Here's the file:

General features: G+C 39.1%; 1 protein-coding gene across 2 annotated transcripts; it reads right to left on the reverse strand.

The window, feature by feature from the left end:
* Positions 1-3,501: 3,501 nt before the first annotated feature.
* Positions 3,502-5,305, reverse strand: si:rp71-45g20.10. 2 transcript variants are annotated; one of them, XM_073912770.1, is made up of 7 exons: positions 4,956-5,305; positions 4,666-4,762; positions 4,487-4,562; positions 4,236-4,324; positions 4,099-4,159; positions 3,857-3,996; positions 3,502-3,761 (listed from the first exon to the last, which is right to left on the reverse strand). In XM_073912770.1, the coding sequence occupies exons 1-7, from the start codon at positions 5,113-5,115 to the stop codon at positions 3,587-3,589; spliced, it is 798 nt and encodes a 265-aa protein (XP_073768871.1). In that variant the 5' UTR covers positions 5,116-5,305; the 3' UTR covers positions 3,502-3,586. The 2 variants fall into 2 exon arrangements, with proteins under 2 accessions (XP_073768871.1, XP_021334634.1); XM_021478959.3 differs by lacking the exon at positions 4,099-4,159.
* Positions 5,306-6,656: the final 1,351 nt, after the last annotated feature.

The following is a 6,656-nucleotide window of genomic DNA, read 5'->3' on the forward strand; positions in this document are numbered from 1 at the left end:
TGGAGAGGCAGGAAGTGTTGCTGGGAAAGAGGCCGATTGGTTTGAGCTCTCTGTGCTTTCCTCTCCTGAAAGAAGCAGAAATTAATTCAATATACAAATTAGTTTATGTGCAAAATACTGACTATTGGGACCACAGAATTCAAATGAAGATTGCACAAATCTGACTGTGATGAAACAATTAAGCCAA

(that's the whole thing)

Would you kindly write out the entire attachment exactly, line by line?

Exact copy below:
General features: G+C 39.1%; 1 protein-coding gene across 2 annotated transcripts; it reads right to left on the reverse strand.

The window, feature by feature from the left end:
* Positions 1-3,501: 3,501 nt before the first annotated feature.
* Positions 3,502-5,305, reverse strand: si:rp71-45g20.10. 2 transcript variants are annotated; one of them, XM_073912770.1, is made up of 7 exons: positions 4,956-5,305; positions 4,666-4,762; positions 4,487-4,562; positions 4,236-4,324; positions 4,099-4,159; positions 3,857-3,996; positions 3,502-3,761 (listed from the first exon to the last, which is right to left on the reverse strand). In XM_073912770.1, the coding sequence occupies exons 1-7, from the start codon at positions 5,113-5,115 to the stop codon at positions 3,587-3,589; spliced, it is 798 nt and encodes a 265-aa protein (XP_073768871.1). In that variant the 5' UTR covers positions 5,116-5,305; the 3' UTR covers positions 3,502-3,586. The 2 variants fall into 2 exon arrangements, with proteins under 2 accessions (XP_073768871.1, XP_021334634.1); XM_021478959.3 differs by lacking the exon at positions 4,099-4,159.
* Positions 5,306-6,656: the final 1,351 nt, after the last annotated feature.

The following is a 6,656-nucleotide window of genomic DNA, read 5'->3' on the forward strand; positions in this document are numbered from 1 at the left end:
TGGAGAGGCAGGAAGTGTTGCTGGGAAAGAGGCCGATTGGTTTGAGCTCTCTGTGCTTTCCTCTCCTGAAAGAAGCAGAAATTAATTCAATATACAAATTAGTTTATGTGCAAAATACTGACTATTGGGACCACAGAATTCAAATGAAGATTGCACAAATCTGACTGTGATGAAACAATTAAGCCAA